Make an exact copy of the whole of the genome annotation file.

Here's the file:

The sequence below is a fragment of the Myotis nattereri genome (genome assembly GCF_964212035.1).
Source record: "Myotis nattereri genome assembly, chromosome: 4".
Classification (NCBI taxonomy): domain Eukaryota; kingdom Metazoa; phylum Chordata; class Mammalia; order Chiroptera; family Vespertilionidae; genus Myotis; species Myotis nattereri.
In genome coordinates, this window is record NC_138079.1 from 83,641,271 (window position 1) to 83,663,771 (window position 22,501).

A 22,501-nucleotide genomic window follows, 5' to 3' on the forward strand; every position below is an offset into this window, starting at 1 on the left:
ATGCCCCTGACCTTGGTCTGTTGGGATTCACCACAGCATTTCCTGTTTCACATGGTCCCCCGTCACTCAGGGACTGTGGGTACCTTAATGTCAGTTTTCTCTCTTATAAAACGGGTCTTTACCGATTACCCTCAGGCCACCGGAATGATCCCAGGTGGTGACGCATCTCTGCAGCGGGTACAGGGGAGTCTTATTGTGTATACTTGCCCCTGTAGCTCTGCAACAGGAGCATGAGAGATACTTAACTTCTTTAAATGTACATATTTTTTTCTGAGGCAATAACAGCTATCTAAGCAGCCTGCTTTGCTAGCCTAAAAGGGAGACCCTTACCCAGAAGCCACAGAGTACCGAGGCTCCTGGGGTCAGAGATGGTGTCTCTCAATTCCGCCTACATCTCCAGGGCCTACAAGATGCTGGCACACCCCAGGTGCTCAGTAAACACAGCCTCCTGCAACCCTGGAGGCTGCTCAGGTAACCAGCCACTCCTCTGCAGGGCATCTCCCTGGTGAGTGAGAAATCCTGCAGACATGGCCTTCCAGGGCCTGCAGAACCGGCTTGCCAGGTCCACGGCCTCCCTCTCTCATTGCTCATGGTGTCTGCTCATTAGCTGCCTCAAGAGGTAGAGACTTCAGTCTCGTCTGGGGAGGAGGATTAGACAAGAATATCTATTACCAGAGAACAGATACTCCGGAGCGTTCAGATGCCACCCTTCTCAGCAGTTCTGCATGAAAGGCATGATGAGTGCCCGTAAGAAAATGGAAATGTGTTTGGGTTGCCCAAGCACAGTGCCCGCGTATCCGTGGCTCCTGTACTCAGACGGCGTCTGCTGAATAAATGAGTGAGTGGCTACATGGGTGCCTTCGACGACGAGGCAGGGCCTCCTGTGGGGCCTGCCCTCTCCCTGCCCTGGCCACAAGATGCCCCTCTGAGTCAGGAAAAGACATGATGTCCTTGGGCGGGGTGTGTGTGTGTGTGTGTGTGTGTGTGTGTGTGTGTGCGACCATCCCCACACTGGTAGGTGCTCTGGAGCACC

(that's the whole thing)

The sequence below is a fragment of the Myotis nattereri genome (genome assembly GCF_964212035.1).
Source record: "Myotis nattereri genome assembly, chromosome: 4".
Classification (NCBI taxonomy): domain Eukaryota; kingdom Metazoa; phylum Chordata; class Mammalia; order Chiroptera; family Vespertilionidae; genus Myotis; species Myotis nattereri.
In genome coordinates, this window is record NC_138079.1 from 83,641,271 (window position 1) to 83,663,771 (window position 22,501).

A 22,501-nucleotide genomic window follows, 5' to 3' on the forward strand; every position below is an offset into this window, starting at 1 on the left:
ATGCCCCTGACCTTGGTCTGTTGGGATTCACCACAGCATTTCCTGTTTCACATGGTCCCCCGTCACTCAGGGACTGTGGGTACCTTAATGTCAGTTTTCTCTCTTATAAAACGGGTCTTTACCGATTACCCTCAGGCCACCGGAATGATCCCAGGTGGTGACGCATCTCTGCAGCGGGTACAGGGGAGTCTTATTGTGTATACTTGCCCCTGTAGCTCTGCAACAGGAGCATGAGAGATACTTAACTTCTTTAAATGTACATATTTTTTTCTGAGGCAATAACAGCTATCTAAGCAGCCTGCTTTGCTAGCCTAAAAGGGAGACCCTTACCCAGAAGCCACAGAGTACCGAGGCTCCTGGGGTCAGAGATGGTGTCTCTCAATTCCGCCTACATCTCCAGGGCCTACAAGATGCTGGCACACCCCAGGTGCTCAGTAAACACAGCCTCCTGCAACCCTGGAGGCTGCTCAGGTAACCAGCCACTCCTCTGCAGGGCATCTCCCTGGTGAGTGAGAAATCCTGCAGACATGGCCTTCCAGGGCCTGCAGAACCGGCTTGCCAGGTCCACGGCCTCCCTCTCTCATTGCTCATGGTGTCTGCTCATTAGCTGCCTCAAGAGGTAGAGACTTCAGTCTCGTCTGGGGAGGAGGATTAGACAAGAATATCTATTACCAGAGAACAGATACTCCGGAGCGTTCAGATGCCACCCTTCTCAGCAGTTCTGCATGAAAGGCATGATGAGTGCCCGTAAGAAAATGGAAATGTGTTTGGGTTGCCCAAGCACAGTGCCCGCGTATCCGTGGCTCCTGTACTCAGACGGCGTCTGCTGAATAAATGAGTGAGTGGCTACATGGGTGCCTTCGACGACGAGGCAGGGCCTCCTGTGGGGCCTGCCCTCTCCCTGCCCTGGCCACAAGATGCCCCTCTGAGTCAGGAAAAGACATGATGTCCTTGGGCGGGGTGTGTGTGTGTGTGTGTGTGTGTGTGTGTGTGTGTGCGACCATCCCCACACTGGTAGGTGCTCTGGAGCACC